I finished reading China Miéville’s The City and The City recently. If you have read the book, you can skip down to Reactions. The book takes place in two separate cities, Besźel and Ul Qoma, that are in the same place geographically, while legally being in two different countries. A murder mystery is used as a means to explore this mechanic of the two intertwined cities, where a detective, Tyador Borlú, discovers that the victim has been moved to his city (Besźel) from the other city (Ul Qoma) and he must travel from his city to the other. However, this is a journey of psychology and perception, not geographical distance. While a certain road or square may be in one city rather than the other, many areas are “crosshatched”, where they simultaneously belong in both cities. A quote from the book describes this well as Borlú is walking to meet a witness:
In Besźel the area was pretty unpeopled but not elsewhere across the border, and I had to dodge many smart young businessmen and -women.
A citizen of either city must learn to “unsee” and ignore members of the other city. Buildings themselves may even be cross-hatched, with individual rooms belonging to one city or the other. If people who are in two separate cities interact personally, this counts as a crime, and Breach, somewhat of an inter-city police force, is called in to clean things up, trumping local laws. Breach also deals with events like car accidents, where a car in one city may crash into anything in the other city. According to each city’s own laws, they are separate and Breach only deals with issues where the two cities interact accidentally. One of the best things about this book is that The City and The City purportedly exists in modern-day eastern Europe, and there is the internet, Google and visiting academics from Canada and the U.K. You can phone someone from the other city, although the connection is not very good. However, you cannot stop that same person on the street and greet them. One can legally travel from one city to another by passing through a customs-like building at the centre of both cities, Copula Hall.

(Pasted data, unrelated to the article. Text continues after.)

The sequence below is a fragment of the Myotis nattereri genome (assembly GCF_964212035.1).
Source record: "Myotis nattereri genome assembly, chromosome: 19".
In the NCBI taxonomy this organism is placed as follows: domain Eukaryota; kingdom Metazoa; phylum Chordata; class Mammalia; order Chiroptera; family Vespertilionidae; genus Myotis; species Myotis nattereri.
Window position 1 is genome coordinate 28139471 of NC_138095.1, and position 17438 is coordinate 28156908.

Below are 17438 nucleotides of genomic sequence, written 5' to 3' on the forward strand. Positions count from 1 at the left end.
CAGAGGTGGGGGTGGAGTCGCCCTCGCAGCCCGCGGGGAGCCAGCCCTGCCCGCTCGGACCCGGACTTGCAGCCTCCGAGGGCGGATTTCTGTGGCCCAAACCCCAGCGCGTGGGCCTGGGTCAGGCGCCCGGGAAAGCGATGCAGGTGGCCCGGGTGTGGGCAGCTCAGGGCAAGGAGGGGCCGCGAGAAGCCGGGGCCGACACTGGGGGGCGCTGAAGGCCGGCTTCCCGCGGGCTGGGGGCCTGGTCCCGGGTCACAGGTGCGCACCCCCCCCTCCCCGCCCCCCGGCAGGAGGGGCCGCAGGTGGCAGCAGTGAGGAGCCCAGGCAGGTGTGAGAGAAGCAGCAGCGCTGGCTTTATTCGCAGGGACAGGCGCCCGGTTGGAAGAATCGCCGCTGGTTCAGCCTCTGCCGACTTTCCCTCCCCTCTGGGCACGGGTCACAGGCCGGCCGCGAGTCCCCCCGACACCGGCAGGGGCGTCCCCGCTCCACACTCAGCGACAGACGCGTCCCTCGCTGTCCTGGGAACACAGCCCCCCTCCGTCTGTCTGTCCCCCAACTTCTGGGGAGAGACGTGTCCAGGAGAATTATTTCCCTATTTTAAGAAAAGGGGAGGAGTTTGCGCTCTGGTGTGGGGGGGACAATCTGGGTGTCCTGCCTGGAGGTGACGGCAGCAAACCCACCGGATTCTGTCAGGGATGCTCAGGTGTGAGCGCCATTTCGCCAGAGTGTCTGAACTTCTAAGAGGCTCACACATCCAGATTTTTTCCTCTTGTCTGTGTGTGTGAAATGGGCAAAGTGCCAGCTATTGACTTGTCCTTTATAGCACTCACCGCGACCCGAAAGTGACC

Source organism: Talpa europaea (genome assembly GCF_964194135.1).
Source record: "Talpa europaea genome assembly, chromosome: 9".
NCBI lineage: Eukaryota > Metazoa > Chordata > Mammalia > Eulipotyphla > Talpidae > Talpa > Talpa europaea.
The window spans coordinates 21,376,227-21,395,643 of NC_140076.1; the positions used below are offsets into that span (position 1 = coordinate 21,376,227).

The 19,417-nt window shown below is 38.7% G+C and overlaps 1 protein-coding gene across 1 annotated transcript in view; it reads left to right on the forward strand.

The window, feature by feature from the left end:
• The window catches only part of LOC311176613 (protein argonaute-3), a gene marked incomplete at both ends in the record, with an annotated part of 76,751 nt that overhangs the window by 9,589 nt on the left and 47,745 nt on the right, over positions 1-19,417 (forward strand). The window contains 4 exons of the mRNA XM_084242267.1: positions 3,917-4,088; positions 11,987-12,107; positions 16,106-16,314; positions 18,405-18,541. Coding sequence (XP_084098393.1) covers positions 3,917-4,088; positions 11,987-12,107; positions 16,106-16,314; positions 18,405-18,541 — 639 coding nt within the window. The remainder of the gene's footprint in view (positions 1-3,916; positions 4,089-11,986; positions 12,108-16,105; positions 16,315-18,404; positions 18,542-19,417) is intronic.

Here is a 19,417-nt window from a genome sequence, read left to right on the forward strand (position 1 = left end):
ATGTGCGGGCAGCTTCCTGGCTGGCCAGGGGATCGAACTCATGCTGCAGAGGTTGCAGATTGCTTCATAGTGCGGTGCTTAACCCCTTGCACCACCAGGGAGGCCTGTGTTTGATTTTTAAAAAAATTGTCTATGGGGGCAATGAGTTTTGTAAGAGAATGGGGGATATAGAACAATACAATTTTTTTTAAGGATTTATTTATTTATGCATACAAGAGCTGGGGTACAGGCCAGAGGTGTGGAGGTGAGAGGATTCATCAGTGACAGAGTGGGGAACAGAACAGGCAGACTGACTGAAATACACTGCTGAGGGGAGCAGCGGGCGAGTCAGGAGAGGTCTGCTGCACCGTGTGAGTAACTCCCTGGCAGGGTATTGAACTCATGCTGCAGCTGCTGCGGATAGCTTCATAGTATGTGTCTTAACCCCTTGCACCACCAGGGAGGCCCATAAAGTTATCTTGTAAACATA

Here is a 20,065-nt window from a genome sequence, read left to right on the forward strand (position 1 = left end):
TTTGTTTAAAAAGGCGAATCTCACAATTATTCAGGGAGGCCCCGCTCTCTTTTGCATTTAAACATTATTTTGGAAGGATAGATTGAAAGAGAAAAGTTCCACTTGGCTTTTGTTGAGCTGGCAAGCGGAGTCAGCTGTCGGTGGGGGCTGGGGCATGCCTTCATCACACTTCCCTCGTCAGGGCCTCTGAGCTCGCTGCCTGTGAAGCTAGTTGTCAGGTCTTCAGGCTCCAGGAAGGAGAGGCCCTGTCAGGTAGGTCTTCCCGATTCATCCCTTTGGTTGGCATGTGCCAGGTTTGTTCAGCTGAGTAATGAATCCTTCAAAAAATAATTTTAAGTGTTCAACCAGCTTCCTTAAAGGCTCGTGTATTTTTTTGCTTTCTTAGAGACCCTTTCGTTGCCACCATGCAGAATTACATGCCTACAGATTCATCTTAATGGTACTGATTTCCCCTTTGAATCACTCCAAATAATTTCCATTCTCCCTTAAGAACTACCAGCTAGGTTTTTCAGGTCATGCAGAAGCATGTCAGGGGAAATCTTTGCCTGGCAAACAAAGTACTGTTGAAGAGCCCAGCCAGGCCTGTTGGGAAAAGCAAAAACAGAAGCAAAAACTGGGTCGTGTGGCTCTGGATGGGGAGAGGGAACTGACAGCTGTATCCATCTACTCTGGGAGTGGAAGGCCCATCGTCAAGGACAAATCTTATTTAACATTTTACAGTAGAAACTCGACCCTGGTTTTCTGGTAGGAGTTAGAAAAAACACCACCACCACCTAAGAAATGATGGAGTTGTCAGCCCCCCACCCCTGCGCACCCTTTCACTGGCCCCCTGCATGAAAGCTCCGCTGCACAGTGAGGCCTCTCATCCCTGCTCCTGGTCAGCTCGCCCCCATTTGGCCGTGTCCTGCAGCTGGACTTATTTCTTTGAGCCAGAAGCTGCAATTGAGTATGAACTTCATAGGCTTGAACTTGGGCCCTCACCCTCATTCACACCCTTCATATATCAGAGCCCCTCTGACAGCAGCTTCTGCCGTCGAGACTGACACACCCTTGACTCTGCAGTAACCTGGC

On the street, one can tell who is in what city based on styles of clothing, posture and mannerisms. Certain colours are illegal in one city or the other, presumably as a way to tell who is in which city. There a fantastic chase scene near the end where a criminal is on the run, and police from both cities are after him, but as he is a foreigner and was raised in neither city, he is an expert at the mannerisms and walking styles of both, and manages to walk between both cities. Thus, neither police force can touch him, as this would invoke Breach, which is much worse.
While the novel seems quite far-fetched, it struck me at the end that the opposite was true. It does something that is common in good speculative fiction: calling attention to something implicit in the real world by making it explicit. Some of the laws and habits of the citizens of The City and The City seem far-fetched, but consider the social appropriateness of the following time and space violations in Canadian society:
– driving on the left side of the road
– standing in the doorway of a store
– hugging everyone on the subway
– following someone around continually
– walking diagonally through an intersection